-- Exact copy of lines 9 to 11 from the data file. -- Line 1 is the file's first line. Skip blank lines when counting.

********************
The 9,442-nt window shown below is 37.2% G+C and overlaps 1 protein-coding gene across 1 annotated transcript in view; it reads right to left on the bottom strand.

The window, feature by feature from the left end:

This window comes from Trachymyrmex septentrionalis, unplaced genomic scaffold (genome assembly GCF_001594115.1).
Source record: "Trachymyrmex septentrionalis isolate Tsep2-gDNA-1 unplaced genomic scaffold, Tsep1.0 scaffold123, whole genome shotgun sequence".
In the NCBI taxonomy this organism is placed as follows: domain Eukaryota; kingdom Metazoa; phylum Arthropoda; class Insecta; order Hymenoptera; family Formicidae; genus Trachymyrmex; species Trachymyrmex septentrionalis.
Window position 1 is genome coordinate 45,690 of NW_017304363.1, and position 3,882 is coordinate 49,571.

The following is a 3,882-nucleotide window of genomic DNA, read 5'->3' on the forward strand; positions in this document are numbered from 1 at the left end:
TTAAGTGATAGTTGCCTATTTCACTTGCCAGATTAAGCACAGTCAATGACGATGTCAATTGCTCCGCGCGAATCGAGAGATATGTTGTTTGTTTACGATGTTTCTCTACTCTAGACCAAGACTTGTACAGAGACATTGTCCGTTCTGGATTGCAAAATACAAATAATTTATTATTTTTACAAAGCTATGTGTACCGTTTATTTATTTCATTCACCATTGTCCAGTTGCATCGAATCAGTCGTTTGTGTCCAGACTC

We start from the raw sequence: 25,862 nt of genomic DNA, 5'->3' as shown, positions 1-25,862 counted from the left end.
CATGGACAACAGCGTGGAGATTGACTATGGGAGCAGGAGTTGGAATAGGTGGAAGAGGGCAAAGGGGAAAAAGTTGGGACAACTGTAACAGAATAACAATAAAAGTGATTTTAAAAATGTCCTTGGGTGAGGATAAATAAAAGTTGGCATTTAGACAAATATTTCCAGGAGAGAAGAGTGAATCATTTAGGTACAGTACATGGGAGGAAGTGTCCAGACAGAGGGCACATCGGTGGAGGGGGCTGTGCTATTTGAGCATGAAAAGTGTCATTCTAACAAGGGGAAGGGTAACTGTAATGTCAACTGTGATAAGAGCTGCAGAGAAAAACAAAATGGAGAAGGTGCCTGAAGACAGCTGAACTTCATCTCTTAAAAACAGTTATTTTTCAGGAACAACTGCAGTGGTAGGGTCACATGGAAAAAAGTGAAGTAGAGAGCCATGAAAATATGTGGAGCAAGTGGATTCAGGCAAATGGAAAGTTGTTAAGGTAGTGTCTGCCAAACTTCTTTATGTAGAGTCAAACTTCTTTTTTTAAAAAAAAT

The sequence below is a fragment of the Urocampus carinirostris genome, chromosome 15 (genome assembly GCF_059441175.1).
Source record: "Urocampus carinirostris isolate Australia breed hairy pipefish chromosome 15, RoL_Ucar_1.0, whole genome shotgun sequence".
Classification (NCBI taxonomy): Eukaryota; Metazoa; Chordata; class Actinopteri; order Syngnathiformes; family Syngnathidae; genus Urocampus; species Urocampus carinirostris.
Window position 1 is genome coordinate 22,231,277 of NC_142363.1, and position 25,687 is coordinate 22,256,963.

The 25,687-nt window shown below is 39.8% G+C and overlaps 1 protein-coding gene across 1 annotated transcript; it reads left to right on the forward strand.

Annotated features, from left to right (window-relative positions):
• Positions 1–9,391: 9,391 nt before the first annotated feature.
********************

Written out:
We start from the raw sequence: 25,862 nt of genomic DNA, 5'->3' as shown, positions 1-25,862 counted from the left end.
CATGGACAACAGCGTGGAGATTGACTATGGGAGCAGGAGTTGGAATAGGTGGAAGAGGGCAAAGGGGAAAAAGTTGGGACAACTGTAACAGAATAACAATAAAAGTGATTTTAAAAATGTCCTTGGGTGAGGATAAATAAAAGTTGGCATTTAGACAAATATTTCCAGGAGAGAAGAGTGAATCATTTAGGTACAGTACATGGGAGGAAGTGTCCAGACAGAGGGCACATCGGTGGAGGGGGCTGTGCTATTTGAGCATGAAAAGTGTCATTCTAACAAGGGGAAGGGTAACTGTAATGTCAACTGTGATAAGAGCTGCAGAGAAAAACAAAATGGAGAAGGTGCCTGAAGACAGCTGAACTTCATCTCTTAAAAACAGTTATTTTTCAGGAACAACTGCAGTGGTAGGGTCACATGGAAAAAAGTGAAGTAGAGAGCCATGAAAATATGTGGAGCAAGTGGATTCAGGCAAATGGAAAGTTGTTAAGGTAGTGTCTGCCAAACTTCTTTATGTAGAGTCAAACTTCTTTTTTTAAAAAAAAT

The sequence below is a fragment of the Urocampus carinirostris genome, chromosome 15 (genome assembly GCF_059441175.1).